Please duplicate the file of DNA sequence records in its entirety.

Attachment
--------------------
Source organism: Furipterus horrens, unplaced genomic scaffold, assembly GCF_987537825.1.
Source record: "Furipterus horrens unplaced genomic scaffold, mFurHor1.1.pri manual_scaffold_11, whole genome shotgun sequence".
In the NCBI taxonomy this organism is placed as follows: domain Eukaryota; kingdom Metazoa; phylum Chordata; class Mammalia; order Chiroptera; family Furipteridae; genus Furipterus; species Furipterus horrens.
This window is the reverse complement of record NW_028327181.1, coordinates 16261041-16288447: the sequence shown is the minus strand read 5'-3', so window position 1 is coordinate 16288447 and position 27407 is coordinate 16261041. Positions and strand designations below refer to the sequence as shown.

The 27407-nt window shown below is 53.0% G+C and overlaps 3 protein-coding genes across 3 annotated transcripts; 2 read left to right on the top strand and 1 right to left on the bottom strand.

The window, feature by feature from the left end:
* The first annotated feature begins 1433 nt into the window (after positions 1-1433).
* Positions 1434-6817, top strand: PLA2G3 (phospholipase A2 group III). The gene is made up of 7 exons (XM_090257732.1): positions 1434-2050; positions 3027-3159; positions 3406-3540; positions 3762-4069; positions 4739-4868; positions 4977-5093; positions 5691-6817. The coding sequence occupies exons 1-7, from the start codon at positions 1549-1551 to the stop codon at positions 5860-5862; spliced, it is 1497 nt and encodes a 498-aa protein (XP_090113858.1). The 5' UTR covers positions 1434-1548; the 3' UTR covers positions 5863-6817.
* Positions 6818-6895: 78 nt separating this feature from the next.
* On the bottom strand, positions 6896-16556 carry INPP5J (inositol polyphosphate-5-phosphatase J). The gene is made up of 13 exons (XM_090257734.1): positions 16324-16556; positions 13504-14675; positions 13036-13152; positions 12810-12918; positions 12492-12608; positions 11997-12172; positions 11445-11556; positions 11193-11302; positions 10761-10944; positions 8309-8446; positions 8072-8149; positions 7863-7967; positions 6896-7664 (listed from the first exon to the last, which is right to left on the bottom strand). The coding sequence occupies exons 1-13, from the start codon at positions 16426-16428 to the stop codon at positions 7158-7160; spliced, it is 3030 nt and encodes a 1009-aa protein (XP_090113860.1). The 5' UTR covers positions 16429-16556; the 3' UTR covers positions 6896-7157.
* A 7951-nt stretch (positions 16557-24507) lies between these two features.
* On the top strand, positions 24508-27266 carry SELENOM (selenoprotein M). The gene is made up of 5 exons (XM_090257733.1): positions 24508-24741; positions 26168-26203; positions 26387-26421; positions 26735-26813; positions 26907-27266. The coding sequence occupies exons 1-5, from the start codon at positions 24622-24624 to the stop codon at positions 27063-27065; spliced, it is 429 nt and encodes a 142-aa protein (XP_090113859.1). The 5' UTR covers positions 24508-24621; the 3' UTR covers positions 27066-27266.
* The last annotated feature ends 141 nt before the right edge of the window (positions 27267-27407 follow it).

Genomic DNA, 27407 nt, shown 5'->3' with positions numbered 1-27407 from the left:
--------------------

Source organism: Furipterus horrens, unplaced genomic scaffold, assembly GCF_987537825.1.
Source record: "Furipterus horrens unplaced genomic scaffold, mFurHor1.1.pri manual_scaffold_11, whole genome shotgun sequence".
In the NCBI taxonomy this organism is placed as follows: domain Eukaryota; kingdom Metazoa; phylum Chordata; class Mammalia; order Chiroptera; family Furipteridae; genus Furipterus; species Furipterus horrens.
This window is the reverse complement of record NW_028327181.1, coordinates 16261041-16288447: the sequence shown is the minus strand read 5'-3', so window position 1 is coordinate 16288447 and position 27407 is coordinate 16261041. Positions and strand designations below refer to the sequence as shown.

The 27407-nt window shown below is 53.0% G+C and overlaps 3 protein-coding genes across 3 annotated transcripts; 2 read left to right on the top strand and 1 right to left on the bottom strand.

The window, feature by feature from the left end:
* The first annotated feature begins 1433 nt into the window (after positions 1-1433).
* Positions 1434-6817, top strand: PLA2G3 (phospholipase A2 group III). The gene is made up of 7 exons (XM_090257732.1): positions 1434-2050; positions 3027-3159; positions 3406-3540; positions 3762-4069; positions 4739-4868; positions 4977-5093; positions 5691-6817. The coding sequence occupies exons 1-7, from the start codon at positions 1549-1551 to the stop codon at positions 5860-5862; spliced, it is 1497 nt and encodes a 498-aa protein (XP_090113858.1). The 5' UTR covers positions 1434-1548; the 3' UTR covers positions 5863-6817.
* Positions 6818-6895: 78 nt separating this feature from the next.
* On the bottom strand, positions 6896-16556 carry INPP5J (inositol polyphosphate-5-phosphatase J). The gene is made up of 13 exons (XM_090257734.1): positions 16324-16556; positions 13504-14675; positions 13036-13152; positions 12810-12918; positions 12492-12608; positions 11997-12172; positions 11445-11556; positions 11193-11302; positions 10761-10944; positions 8309-8446; positions 8072-8149; positions 7863-7967; positions 6896-7664 (listed from the first exon to the last, which is right to left on the bottom strand). The coding sequence occupies exons 1-13, from the start codon at positions 16426-16428 to the stop codon at positions 7158-7160; spliced, it is 3030 nt and encodes a 1009-aa protein (XP_090113860.1). The 5' UTR covers positions 16429-16556; the 3' UTR covers positions 6896-7157.
* A 7951-nt stretch (positions 16557-24507) lies between these two features.
* On the top strand, positions 24508-27266 carry SELENOM (selenoprotein M). The gene is made up of 5 exons (XM_090257733.1): positions 24508-24741; positions 26168-26203; positions 26387-26421; positions 26735-26813; positions 26907-27266. The coding sequence occupies exons 1-5, from the start codon at positions 24622-24624 to the stop codon at positions 27063-27065; spliced, it is 429 nt and encodes a 142-aa protein (XP_090113859.1). The 5' UTR covers positions 24508-24621; the 3' UTR covers positions 27066-27266.
* The last annotated feature ends 141 nt before the right edge of the window (positions 27267-27407 follow it).

Genomic DNA, 27407 nt, shown 5'->3' with positions numbered 1-27407 from the left: